The enrichment p-values for the Hb and Kr sets, compared to all regulatory genomic regions in D. melanogaster, are shown in Table Table44 We identify 12 out of the 76 known site-specific TFs to be over-represented in one of the four sets of CRMs. Only three are differentially enriched--that is overrepresented in the activator set and underrepresented or background distributed in the repressor set (or vice versa).
For the Hsf and Kni motifs, one set of sequences was enriched for the motif with a CLOVERp-value (uncorrected) of 0, which actually represents a p-value of "no greater than 0.001" . Since 76 motifs were considered, the corresponding Bonferroni corrected p-value is 0.076, so we can state that these motifs are enriched at that significance level. For these motifs, the other sets of sequences had uncorrected p-values greater than 0.5, and corrected p-values close to 1, so these motifs were definitely not enriched in the alternate sequence sets. In the case of the Br-Z4 motif, one set of sequences has an uncorrected p-value of 0.006, which is not significant when corrected. Nonetheless, we suspect that this motif is enriched in that set of sequences, and not enriched in the other set, where the uncorrected p-value is 0.821.
However, based on prior knowledge of the functions of these three candidates, none of them seems to be a missing TF for the regulation during development. Hsf does not seem to be present during gastrulation, according to staining images from http://www.flyexpress.net, and hence cannot influence the expression of the developmental genes. Br-Z4 has a binding profile similar to Bcd (TOMTOM p-value = 0.0091, see Additional file 1 Section 2), which is enriched in both sets. The under-representation of Br-Z4 is hence likely due to the higher proportion of the Bcd-version of the motif rather than the true absence of any binding sites of Br-Z4. Finally, the under-representation of Kni in the Kr_act set can be explained by the observation that a large proportion of the CRMs that prefer Kr to be an activator produce expression that coincides with the AP position of highest Kni concentration (see Additional file 1 Section 3). Since Kni is consistently a repressor, its binding would inhibit activation, which makes the absence of Kni TFBSs in those CRMs favourable and explains the under-representation of Kni sites in the Kr_act set. It is noteworthy that binding sites for Slp1, which was suggested by Andrioli et al.  to be involved in the regulation of some of the CRMs studied here, are neither over- nor under-represented) in any of the CRMs (data not shown). Hence, regulation by Slp1 appears not able to account for the (apparent) differing regulatory function of the other TFs.
As described in the previous section, we failed to find an enriched TF binding motif, which strengthens the hypothesis of dual-functioning TFs. In this section we explore the protein sequences of the TFs proposed to be dual-functioning to see if there exists a biological marker that discriminates them from proteins proposed to have a single role. We therefore search for short motifs (≈5 aa) common in all protein sequences of TFs with dual function using MEME  for finding one occurrence per sequence, "OOPS". In order to identify motifs that generally appear in the eight regulatory sequences, we also scan the protein sequences of TFs predicted to have single roles.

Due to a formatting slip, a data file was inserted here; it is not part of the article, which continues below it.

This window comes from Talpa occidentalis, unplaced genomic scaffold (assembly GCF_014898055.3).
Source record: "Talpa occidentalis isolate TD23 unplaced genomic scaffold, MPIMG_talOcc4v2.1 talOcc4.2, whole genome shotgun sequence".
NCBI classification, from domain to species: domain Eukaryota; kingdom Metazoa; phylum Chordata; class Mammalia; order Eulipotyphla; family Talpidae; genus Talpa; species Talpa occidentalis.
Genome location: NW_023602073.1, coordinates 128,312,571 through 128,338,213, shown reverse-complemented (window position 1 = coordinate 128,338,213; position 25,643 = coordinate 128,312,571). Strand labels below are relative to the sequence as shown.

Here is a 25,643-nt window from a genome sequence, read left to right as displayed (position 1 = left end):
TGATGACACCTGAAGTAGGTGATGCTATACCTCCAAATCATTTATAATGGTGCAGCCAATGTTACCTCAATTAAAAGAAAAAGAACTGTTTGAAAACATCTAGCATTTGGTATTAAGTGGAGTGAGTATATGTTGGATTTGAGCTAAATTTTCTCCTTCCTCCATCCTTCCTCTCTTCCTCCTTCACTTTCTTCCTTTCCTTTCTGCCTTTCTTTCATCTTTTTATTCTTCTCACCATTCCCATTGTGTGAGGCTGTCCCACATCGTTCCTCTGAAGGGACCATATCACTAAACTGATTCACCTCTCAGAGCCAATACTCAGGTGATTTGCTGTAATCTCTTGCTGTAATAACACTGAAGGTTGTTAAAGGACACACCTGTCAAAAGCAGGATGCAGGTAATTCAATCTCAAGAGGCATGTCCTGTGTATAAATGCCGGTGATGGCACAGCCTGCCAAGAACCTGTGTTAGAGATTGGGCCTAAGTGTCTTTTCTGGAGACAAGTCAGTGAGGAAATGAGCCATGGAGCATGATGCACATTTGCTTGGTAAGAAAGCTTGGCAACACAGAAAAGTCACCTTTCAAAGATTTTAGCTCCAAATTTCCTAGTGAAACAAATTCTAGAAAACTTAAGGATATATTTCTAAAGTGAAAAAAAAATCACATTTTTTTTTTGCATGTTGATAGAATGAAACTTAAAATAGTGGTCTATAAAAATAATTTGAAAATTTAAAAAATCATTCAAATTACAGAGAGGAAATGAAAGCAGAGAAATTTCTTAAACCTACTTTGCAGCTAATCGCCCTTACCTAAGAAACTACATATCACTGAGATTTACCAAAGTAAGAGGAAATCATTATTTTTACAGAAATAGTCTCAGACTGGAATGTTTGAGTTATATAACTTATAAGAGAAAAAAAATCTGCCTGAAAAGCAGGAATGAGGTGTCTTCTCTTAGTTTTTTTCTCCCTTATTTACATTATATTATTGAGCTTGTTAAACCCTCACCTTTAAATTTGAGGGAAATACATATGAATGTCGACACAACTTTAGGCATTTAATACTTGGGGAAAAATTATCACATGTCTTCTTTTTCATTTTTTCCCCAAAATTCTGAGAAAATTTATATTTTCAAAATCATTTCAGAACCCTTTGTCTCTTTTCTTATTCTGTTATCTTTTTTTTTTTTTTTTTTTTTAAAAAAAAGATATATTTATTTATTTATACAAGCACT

The results of these scans are shown in Figure Figure3.3. As motifs 2 and 10 appear also in the protein sequence of TFs predicted to have a single role (motifs 1 and 5), they can hence be disregarded as marker. Motif 4 does not have a high information content because no sequence position was fully conserved amongst the five protein sequences, which indicates that the motif may only represent noise. This narrows the search for a marker down to two motifs: Motif 6, which is Ψ K. E, where "Ψ" represents a aliphatic amino acid (I, L, V) and "." represents any amino acid, and motif 8, which is ΦC. I, where "Φ" represents a hydrophobic amino acid (K, L, Y). While a literature search revealed no information about motif 8, motif 6 was in fact identified as the known SUMOylation consensus motif. SUMOylation is the post-translational modification, where a SUMO protein, is covalently attached to the target protein. As a matter of fact, SUMOylation has been described to alter the transcriptional function of a TF. Additional file 1 Section 4 shows the positions of the SUMOylation consensus motifs with respect to other protein domains in the eight TFs .
Table Table55 summarizes for each TF the roles as suggested by this research and the presence of SUMOylation consensus motifs. All of the TFs predicted to switch roles contain a SUMOylation consensus motif and all TFs predicted to have a single role lack this motif. The suggested role for Cad, Hb, Tll, Gt and Kr is in agreement with the literature, which used distinct methods to derive this information.